BEIRUT, March 17 — In Aleppo, portraits of Russian President Vladimir Putin hang shoulder-to-shoulder with those of his Syrian counterpart Bashar al-Assad, signalling Moscow’s rise at the expense of Damascus’s other ally, Iran.
The rivalry between the two primary backers of the Syrian government is becoming increasingly palpable, according to Syrian officials and a Russian analyst.
Iran is proud to have intervened early on in Syria’s six-year war, bolstering the Assad regime with men, weapons, and economic aid.
But it was Russia, which entered the conflict with its first air strikes in support of Assad on September 30, 2015, that transformed its trajectory.
“Although both countries support the regime, their strategies on how to defeat the uprising differ,” said a Syrian member of parliament, speaking on condition of anonymity.
The primary divergence is over Turkey, a years-long rebel backer with which Syria shares its long northern border.
Moscow has formed an unlikely alliance with Ankara since 2016, envisioning an end to the Syrian conflict as a compromise with Turkey.
But Tehran abhors this approach.
Iran has “differences of views with Turkey with regard to Syria, and they’re very serious differences of views, but we have found a common ground,” its Foreign Minister Mohammad Javad Zarif recently told Lebanon’s Al-Mayadeen television.
Tabnak, a website run by the former chief of Iran’s powerful Revolutionary Guards, Mohsen Rezai, presents a less diplomatic view, suggesting in January that “the inclusion of Turkey in efforts to put an end to war in Syria” could pose “a threat” for Iran.
‘Price we had to pay’
Those differences truly crystallised in December as Syrian government forces battled to retake Aleppo’s devastated opposition-held east.
Iran and allied militias sought total surrender from rebels encircled in the second city, a source close to the regime told AFP in Aleppo.
But, the source added, Russia had already agreed with Turkey on safe passage for east Aleppo’s 34,000 residents.
The deal infuriated Iran and its allies in the Shiite Lebanese militia Hezbollah, who tried to spoil the agreement.
As a consolation prize, however, Iran and its allies successfully included the evacuation of Fuaa and Kafraya, two Shiite villages besieged by rebels, in the deal.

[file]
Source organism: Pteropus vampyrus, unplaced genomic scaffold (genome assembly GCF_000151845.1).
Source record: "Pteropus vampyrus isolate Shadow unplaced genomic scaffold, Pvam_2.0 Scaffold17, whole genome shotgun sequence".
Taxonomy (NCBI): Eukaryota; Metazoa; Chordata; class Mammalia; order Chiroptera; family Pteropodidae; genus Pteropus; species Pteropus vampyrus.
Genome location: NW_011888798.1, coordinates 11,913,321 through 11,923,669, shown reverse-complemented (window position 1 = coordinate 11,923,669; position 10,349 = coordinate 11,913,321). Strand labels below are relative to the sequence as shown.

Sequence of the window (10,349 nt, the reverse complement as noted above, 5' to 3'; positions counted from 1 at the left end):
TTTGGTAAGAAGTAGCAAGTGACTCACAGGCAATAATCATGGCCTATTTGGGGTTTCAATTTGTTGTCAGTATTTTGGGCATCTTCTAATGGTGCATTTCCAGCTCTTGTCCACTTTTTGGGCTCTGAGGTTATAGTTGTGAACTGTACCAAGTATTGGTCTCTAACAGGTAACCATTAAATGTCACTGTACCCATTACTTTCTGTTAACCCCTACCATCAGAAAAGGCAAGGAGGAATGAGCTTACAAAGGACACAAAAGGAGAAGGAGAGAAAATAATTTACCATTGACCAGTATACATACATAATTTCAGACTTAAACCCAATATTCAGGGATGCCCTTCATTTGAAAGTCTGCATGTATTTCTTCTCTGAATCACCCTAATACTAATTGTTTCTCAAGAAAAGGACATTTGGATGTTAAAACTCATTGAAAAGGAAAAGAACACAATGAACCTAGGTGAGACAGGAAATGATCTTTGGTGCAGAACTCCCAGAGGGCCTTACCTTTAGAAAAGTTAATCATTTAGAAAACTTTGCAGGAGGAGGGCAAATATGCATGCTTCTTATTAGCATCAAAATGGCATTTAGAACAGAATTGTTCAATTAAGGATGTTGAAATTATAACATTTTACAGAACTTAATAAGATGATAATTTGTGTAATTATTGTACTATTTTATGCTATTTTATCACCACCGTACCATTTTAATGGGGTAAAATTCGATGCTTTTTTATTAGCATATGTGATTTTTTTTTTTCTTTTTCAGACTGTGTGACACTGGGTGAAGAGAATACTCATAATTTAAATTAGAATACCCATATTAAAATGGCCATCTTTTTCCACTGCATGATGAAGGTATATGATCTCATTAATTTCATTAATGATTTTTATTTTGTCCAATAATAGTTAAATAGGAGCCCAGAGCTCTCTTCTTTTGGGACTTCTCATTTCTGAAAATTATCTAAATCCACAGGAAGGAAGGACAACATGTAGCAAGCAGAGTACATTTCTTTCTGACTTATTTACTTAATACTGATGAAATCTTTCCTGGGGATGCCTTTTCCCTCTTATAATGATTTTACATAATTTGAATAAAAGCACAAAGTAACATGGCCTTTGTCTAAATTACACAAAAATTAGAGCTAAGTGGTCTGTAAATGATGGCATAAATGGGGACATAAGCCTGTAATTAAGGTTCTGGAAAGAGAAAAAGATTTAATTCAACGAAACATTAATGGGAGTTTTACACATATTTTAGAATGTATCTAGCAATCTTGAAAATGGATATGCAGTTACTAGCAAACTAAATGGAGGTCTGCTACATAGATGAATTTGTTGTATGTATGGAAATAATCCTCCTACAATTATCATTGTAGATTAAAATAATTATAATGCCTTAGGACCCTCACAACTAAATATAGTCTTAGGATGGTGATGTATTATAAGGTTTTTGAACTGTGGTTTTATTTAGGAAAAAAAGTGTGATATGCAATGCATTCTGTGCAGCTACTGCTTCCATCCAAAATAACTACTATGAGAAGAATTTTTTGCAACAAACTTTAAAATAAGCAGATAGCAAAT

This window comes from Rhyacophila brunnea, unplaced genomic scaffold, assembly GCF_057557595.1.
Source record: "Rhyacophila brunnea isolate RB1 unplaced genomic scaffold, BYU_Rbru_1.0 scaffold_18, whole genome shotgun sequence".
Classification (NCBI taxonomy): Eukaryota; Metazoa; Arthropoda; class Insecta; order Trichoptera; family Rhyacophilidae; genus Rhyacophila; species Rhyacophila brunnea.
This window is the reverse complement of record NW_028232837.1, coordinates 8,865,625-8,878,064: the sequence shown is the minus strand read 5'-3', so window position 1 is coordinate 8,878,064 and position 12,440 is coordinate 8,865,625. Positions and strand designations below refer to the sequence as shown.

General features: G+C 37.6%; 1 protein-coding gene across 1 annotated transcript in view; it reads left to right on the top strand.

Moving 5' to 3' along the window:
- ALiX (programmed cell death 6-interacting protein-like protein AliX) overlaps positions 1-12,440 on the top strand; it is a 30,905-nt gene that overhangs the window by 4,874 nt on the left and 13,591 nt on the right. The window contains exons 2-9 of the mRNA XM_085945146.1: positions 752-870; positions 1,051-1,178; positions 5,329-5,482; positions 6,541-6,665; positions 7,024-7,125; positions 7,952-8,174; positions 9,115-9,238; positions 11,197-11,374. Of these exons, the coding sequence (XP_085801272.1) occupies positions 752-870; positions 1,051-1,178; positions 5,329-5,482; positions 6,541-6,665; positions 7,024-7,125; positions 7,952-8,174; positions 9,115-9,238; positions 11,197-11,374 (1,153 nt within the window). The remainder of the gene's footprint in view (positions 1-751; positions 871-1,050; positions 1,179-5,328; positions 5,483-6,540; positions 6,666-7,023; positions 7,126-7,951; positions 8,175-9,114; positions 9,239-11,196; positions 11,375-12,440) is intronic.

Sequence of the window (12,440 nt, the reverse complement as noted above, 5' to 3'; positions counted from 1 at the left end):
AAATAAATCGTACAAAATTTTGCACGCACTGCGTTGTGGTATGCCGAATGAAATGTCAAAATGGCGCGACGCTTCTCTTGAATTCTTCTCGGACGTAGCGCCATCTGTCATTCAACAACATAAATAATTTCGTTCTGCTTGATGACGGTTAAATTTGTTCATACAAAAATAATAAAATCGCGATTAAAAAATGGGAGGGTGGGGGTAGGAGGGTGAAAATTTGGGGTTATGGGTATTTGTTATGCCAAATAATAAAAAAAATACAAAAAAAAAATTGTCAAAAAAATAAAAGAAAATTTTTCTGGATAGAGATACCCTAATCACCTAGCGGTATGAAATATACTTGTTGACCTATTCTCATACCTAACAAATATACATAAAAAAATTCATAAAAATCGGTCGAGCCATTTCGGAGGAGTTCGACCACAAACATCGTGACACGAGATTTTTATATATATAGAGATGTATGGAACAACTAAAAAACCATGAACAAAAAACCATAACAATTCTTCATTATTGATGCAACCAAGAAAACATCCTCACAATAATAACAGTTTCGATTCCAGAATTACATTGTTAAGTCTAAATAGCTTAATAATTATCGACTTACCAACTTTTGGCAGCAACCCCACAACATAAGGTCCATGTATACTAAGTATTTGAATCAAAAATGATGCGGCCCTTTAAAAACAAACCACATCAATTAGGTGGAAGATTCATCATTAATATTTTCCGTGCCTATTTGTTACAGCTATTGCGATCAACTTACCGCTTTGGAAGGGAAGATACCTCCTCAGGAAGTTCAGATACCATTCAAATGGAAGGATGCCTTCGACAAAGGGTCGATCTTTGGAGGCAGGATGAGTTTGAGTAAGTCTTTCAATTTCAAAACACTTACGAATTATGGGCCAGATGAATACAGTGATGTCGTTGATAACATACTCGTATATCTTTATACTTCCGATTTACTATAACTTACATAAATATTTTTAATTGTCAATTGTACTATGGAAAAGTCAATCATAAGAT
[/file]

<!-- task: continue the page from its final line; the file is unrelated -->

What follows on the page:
“The agreement with Turkey was indispensable for finishing with Aleppo because every time the Syrian army advanced, Ankara allowed hundreds of rebels in,” a retired Syrian officer told AFP.
“To avoid yet another failure, Moscow got Ankara to agree to close the border, strangling the rebels. Russia then secured a safe exit for them,” the officer said.
“It was certainly difficult for those that were fighting on the ground but it was the price we had to pay to win,” he said.
Tensions have only grown since, with Russia and Turkey leaving Iran out of a cessation of hostilities they brokered in late December.
Tehran joined Ankara and Moscow in sponsoring the first talks between regime forces and rebels in January in Kazakhstan.
After Aleppo’s fall, all eyes turned to the largest remaining rebel bastion: Idlib, the northwestern province controlled by an increasingly tense alliance of rebels and jihadists.
Tehran has advocated a blitz assault on Idlib, mainly to break the rebel siege of Fuaa and Kafraya, but Russia has vetoed the idea.
A new front so close to the border and against Ankara-backed rebels would risk direct confrontation with Turkey, a possibility Moscow is unwilling to entertain.
“Russia is wary of Turkey, but it prefers squeezing it and limiting its movement, instead of mounting a full-frontal attack,” a political figure in Damascus said.
Turkish forces and allied rebels have indeed been left with little wiggle room in northern Syria. They seized the town of Al-Bab from Islamic State group jihadists in February without a word of protest from Russia.
But now, surrounded by government forces and US-backed groups, they are unable to push further east to fulfil Ankara’s goal of leading the battle for IS’s stronghold in Raqa.
Much of Iran’s strength is drawn from the thousands of militiamen it commands in Syria, which “represent a huge contingent of fighters with which (the Russians) must find a way to cooperate,” Russian military analyst Pavel Felguenhauer told AFP.
“Our ties with them are very complicated,” he admitted.
But Russia is also increasing its own boots on the ground in Syria, even after scaling back its aircraft there.
“Russia’s presence in Syria is rapidly growing. Since the fall, the number (of military personnel) has nearly doubled and will soon be 10,000,” Felguenhauer said.
Russia is also cultivating its own proxies on the ground just like Iran, for whom Hezbollah, as well as Shiah fighters from Iraq and Afghanistan, have become indispensable.
“We’ve created an ‘indigenous infantry’ which is cheaper than Russian mercenaries,” Felguenhauer said, comparing them to US-backed Iraqi tribes that fought Al-Qaeda or Moscow’s Chechnyan allies.
Russia has already helped form, finance, or arm two Syrian factions — the Desert Falcons and the Fifth Legion — as well as the Palestinian Quds Brigade.
“Russia is a great power with a geostrategic vision that includes Syria, while Iran is a Shiah regional power,” the Syrian political figure said.
“Their interests can align, but they are not always identical.” — AFP